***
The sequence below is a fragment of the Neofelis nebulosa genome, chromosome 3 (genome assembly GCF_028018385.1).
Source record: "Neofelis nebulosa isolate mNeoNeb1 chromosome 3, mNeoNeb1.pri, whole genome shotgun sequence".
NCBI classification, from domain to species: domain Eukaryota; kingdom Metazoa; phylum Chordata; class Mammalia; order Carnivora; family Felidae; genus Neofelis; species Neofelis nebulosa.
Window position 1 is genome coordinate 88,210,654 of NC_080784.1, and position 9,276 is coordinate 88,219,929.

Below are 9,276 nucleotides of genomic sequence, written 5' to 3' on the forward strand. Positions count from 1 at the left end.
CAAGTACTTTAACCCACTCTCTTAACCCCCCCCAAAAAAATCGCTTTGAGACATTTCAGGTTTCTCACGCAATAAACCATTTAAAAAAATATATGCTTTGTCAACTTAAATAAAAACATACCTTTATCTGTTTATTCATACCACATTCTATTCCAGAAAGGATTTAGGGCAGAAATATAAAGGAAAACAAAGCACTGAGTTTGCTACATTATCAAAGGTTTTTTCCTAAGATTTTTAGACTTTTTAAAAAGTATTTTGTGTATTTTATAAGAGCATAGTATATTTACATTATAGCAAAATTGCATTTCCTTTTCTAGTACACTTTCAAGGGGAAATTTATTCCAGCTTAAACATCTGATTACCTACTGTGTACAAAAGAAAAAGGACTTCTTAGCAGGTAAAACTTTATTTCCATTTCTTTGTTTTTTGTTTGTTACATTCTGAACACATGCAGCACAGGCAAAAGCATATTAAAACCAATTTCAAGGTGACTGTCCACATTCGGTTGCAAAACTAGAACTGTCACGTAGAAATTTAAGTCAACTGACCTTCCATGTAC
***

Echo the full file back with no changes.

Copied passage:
The sequence below is a fragment of the Neofelis nebulosa genome, chromosome 3 (genome assembly GCF_028018385.1).
Source record: "Neofelis nebulosa isolate mNeoNeb1 chromosome 3, mNeoNeb1.pri, whole genome shotgun sequence".
NCBI classification, from domain to species: domain Eukaryota; kingdom Metazoa; phylum Chordata; class Mammalia; order Carnivora; family Felidae; genus Neofelis; species Neofelis nebulosa.
Window position 1 is genome coordinate 88,210,654 of NC_080784.1, and position 9,276 is coordinate 88,219,929.

Below are 9,276 nucleotides of genomic sequence, written 5' to 3' on the forward strand. Positions count from 1 at the left end.
CAAGTACTTTAACCCACTCTCTTAACCCCCCCCAAAAAAATCGCTTTGAGACATTTCAGGTTTCTCACGCAATAAACCATTTAAAAAAATATATGCTTTGTCAACTTAAATAAAAACATACCTTTATCTGTTTATTCATACCACATTCTATTCCAGAAAGGATTTAGGGCAGAAATATAAAGGAAAACAAAGCACTGAGTTTGCTACATTATCAAAGGTTTTTTCCTAAGATTTTTAGACTTTTTAAAAAGTATTTTGTGTATTTTATAAGAGCATAGTATATTTACATTATAGCAAAATTGCATTTCCTTTTCTAGTACACTTTCAAGGGGAAATTTATTCCAGCTTAAACATCTGATTACCTACTGTGTACAAAAGAAAAAGGACTTCTTAGCAGGTAAAACTTTATTTCCATTTCTTTGTTTTTTGTTTGTTACATTCTGAACACATGCAGCACAGGCAAAAGCATATTAAAACCAATTTCAAGGTGACTGTCCACATTCGGTTGCAAAACTAGAACTGTCACGTAGAAATTTAAGTCAACTGACCTTCCATGTAC